Long-Term Recovery

Long-term recovery: lay demons to rest

By David Smallwood

Giving up booze or drugs is only the first step. Recovery in the long term is about learning to live comfortably and contentedly in a manner that’s sober and clean. David Smallwood shares his therapeutic skills and experience

Recovery in the long term is about achieving a healthy state of mind in which we feel at ease with ourselves. We need to let go of trying to manipulate and control everything around us, and instead learn to go with the flow of life in an ordered and sensible way. It involves letting go of our feelings of being ‘less than’ or ‘greater than’ other people. We need to understand that no human being is perfect and we must learn to live with character defects without letting them dominate us.

We might need to constantly re-examine our relationships with others, or ask ourselves if we are contended in our job and our day-to-day activities. If we need to make changes, we should not rush at them head first, but instead take things step by step.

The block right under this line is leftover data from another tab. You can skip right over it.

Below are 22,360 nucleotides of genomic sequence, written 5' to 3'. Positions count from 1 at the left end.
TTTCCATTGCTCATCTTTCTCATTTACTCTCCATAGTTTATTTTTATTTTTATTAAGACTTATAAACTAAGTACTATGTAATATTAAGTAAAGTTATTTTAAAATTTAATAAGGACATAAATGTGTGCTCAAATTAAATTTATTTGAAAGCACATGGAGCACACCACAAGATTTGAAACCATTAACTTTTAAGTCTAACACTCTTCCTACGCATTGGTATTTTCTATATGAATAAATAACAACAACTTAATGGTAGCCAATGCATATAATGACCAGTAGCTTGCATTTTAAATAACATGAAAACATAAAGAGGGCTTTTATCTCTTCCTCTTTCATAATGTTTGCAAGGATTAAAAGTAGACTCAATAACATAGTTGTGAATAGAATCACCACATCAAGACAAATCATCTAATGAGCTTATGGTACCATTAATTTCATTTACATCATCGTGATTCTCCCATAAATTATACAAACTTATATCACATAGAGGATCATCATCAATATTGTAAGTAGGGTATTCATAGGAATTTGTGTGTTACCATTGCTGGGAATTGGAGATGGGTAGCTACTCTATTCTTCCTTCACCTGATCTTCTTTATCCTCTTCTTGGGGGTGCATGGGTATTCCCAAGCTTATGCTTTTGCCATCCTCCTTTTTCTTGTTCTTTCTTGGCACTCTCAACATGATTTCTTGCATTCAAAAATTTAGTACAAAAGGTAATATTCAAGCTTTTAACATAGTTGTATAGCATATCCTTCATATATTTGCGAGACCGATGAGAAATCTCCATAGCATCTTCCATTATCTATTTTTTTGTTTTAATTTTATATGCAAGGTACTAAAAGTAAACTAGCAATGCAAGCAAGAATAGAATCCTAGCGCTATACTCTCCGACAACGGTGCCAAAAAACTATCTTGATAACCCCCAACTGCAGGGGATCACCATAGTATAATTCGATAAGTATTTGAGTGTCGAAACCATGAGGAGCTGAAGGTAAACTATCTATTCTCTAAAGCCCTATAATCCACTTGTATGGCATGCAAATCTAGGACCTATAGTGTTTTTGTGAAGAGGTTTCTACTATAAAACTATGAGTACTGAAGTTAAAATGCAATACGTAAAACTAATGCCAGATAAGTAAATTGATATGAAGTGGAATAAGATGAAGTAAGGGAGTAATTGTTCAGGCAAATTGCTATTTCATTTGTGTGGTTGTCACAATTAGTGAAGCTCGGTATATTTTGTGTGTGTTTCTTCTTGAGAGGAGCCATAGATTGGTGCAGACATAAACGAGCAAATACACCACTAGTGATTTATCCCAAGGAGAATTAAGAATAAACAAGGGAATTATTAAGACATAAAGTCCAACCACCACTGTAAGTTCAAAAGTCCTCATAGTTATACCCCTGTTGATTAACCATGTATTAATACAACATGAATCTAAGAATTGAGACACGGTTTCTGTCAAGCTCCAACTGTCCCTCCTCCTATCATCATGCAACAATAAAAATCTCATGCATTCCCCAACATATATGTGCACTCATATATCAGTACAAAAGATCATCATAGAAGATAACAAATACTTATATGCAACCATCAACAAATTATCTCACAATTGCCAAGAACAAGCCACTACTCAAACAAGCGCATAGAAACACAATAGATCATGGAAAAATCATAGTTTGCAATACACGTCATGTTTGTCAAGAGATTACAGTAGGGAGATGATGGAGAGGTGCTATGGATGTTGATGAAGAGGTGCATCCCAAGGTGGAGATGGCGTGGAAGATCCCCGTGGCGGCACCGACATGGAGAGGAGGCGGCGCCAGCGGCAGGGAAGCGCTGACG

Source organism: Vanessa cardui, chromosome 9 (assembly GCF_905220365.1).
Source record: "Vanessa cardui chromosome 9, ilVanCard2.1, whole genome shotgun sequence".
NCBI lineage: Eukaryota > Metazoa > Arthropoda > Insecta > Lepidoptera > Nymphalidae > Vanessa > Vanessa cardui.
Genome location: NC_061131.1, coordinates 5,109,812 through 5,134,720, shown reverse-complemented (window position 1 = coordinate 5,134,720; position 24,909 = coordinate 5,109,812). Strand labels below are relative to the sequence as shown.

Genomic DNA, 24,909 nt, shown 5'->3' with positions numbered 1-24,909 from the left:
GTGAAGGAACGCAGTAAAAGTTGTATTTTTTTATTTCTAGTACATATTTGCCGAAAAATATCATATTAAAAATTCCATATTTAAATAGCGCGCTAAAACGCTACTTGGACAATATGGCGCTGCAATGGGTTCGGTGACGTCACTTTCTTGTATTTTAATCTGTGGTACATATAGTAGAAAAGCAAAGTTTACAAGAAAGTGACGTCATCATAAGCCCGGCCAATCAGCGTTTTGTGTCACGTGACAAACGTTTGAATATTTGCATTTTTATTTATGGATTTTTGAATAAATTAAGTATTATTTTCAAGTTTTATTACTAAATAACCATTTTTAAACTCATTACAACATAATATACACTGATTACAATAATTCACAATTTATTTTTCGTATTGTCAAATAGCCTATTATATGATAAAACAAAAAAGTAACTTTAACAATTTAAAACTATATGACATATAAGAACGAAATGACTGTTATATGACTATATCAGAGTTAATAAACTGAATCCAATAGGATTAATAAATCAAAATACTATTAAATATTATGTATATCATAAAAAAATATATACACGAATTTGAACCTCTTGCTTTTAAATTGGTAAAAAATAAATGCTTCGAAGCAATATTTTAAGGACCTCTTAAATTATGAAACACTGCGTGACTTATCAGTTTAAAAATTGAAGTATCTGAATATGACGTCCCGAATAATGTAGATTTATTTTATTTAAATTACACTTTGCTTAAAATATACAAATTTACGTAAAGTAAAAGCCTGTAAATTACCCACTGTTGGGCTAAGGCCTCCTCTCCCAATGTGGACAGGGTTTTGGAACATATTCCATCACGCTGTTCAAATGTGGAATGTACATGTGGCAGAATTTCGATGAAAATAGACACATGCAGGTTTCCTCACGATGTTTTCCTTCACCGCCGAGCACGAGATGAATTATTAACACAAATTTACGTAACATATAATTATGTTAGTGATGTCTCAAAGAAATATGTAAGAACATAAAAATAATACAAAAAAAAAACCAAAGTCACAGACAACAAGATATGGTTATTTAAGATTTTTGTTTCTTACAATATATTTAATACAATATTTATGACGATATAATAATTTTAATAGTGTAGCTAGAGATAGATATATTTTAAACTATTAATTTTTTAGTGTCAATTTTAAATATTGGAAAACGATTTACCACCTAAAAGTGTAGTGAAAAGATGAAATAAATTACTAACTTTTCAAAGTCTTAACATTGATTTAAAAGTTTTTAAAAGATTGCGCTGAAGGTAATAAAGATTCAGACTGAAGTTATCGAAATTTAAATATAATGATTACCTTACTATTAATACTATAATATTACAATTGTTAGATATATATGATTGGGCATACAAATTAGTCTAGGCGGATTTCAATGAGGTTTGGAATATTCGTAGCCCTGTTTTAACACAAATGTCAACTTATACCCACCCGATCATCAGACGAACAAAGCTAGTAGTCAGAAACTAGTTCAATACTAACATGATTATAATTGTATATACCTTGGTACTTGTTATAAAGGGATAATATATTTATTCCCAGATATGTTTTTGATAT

I advise clients to be aware of their dreams and aspirations for the future. Surprisingly few addicts have goals in life, which is stressful in itself. We need to ask what we want out of life and examine what we think will make us truly at ease with ourselves. Our default is to return to the addictive process. The success of our recovery is dependent of changing these settings.

One thing I encourage clients to do is visit a big bookstore and spend an hour wandering round and making a note of anything that catches their eye. This often throws up clues about where their interests lie.
In recovery, you might have to face things about yourself that come as a surprise, or even a shock. The long term requires self-evaluation and honesty. In my case, for example, it was coming to terms relatively late in life about my sexuality. It was a long time before I could be completely honest with myself.